– The US Army’s Emmanuel Bor made the U.S. national team for the World Indoor Championships in the 3000m but was forced to make a late scratch due to the U.S. State Department advisory discouraging travel to Serbia. He has only run two 10,000m races in his career: 27:22.80 in May 2021 and then a 10th place finish (28:05.00) at the U.S. Olympic Trials.

Conner Mantz, the two-time NCAA cross country champion from BYU who signed with Nike earlier this year, was the next man up to replace Bor for Indoor Worlds but opted to race the NYC Half instead. Mantz has raced quite a bit this year but has been rewarded with personal bests in the indoor 3000m (7:41.43); indoor 5000m (13:10.24); outdoor 5000m (13:13.25) and 10,000m (27:25.23). He likely won’t be a factor if the race comes down to a big final lap, but if the men’s race turns into a grindfest like the women’s Trials last year, he could run the kicks out of the competition.

Dillon Maggard is looking to make his first outdoor national team after qualifying for the World Indoor Championship and placing ninth in the 3000m Belgrade. He ran a personal best of 27:37.26 at the Payton Jordan Invitational on April 29. He did an interview with Mac Fleet for The Victory Lap in March.

Do these veterans still have it?

Ben True, who finished fourth at the U.S. Olympic Trials in a performance that actually broke him, has entered his first track race since then. Last fall, he made his marathon debut in 2:12:53 in New York City and returned to the Big Apple in March to claim a half marathon personal best of 62:10. The biggest question is whether he’s got track speed back – and whether it will be enough to earn his first global championship berth since 2015.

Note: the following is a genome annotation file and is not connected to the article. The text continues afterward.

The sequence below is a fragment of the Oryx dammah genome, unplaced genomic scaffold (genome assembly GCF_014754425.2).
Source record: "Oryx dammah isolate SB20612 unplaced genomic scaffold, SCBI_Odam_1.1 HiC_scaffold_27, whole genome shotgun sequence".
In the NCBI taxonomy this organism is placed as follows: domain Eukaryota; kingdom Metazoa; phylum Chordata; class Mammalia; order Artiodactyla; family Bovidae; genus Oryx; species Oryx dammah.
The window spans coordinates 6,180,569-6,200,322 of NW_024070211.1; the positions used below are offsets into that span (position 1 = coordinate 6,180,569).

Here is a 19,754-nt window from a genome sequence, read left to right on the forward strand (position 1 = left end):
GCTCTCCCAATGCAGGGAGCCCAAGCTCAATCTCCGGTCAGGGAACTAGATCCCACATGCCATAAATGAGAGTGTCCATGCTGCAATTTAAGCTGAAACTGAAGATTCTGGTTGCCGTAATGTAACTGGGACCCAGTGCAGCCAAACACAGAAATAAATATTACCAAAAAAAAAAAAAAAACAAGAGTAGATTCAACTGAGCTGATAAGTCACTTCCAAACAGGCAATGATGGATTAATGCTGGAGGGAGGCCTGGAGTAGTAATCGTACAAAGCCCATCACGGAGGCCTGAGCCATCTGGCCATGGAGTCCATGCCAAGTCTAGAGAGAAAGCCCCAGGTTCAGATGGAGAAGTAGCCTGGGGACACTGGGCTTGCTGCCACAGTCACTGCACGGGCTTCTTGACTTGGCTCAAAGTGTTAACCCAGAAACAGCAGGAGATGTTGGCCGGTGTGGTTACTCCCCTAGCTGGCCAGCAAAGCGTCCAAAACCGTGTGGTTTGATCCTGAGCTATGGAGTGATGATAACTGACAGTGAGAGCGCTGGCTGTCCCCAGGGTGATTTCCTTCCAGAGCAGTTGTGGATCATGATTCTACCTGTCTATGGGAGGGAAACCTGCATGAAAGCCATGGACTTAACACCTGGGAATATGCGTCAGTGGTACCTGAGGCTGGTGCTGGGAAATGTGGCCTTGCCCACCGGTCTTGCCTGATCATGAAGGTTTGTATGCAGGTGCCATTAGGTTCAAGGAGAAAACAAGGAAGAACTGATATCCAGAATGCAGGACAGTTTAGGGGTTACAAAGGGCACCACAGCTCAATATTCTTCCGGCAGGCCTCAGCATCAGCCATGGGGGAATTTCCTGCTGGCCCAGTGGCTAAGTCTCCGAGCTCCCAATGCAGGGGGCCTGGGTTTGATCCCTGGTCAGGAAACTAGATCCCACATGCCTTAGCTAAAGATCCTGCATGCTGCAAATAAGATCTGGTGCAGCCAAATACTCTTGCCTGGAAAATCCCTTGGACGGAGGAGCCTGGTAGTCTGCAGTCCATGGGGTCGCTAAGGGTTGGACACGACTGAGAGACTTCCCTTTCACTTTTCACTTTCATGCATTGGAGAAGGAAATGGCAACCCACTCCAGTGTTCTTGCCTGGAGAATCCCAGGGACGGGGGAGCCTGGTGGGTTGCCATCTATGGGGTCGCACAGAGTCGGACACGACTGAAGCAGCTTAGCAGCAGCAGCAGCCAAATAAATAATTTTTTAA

– You have to go down to the 11th spot on the entries to find the man who was the U.S. champion in this event just three years ago. Lopez Lomong is entered with his 27:39.96 from The Ten in March, which means if he finishes in the top three in a time not under the World Championship qualifying mark he’ll have four weeks to get it. He struggled in the Olympic Trials 10,000m and withdrew from the 5000m due to injury, ending his hopes of making a third U.S. Olympic team. At 37, he’s looking to recapture that 2019 form, where he won the U.S. Championships and then took seventh at Worlds in a personal best of 27:04.72.

– The most overlooked man in this field is likely Shadrack Kipchichir. I had the chance to speak with him back in January and it’s not too late to remind yourself of his 10,000m prowess. A torn calf forced him to miss the entire 2021 outdoor season but in my CITIUS MAG Podcast episode with him, he goes into detail about the hours of work he put in at the Olympic Training Center and at a local Lifetime Fitness (where he taught himself to swim) to return to form. He roared back with a win at the USATF Cross Country Championships in January, jumped on the track for a 13:10.79 indoor 5000m at BU in February, ran 27:24.93 at The Ten and nailed his half marathon debut in 61:16 at the NYC Half in March. Let’s not forget that Kipchirchir knows how to perform when it counts: he made every 10,000m U.S. team from 2015 to 2019.

If you want to hear more about Shadrack Kipchirchir’s rise in the sport and how he worked himself back to a U.S. title in January after an injury-plagued 2021, catch his appearance on The CITIUS MAG Podcast in January:

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Chris Chavez

Chris Chavez launched CITIUS MAG in 2016 as a passion project while working full-time for Sports Illustrated. He covered the 2016 Olympics in Rio de Janeiro and grew his humble blog into a multi-pronged media company. He completed all six World Marathon Majors and is an aspiring sub-five-minute miler.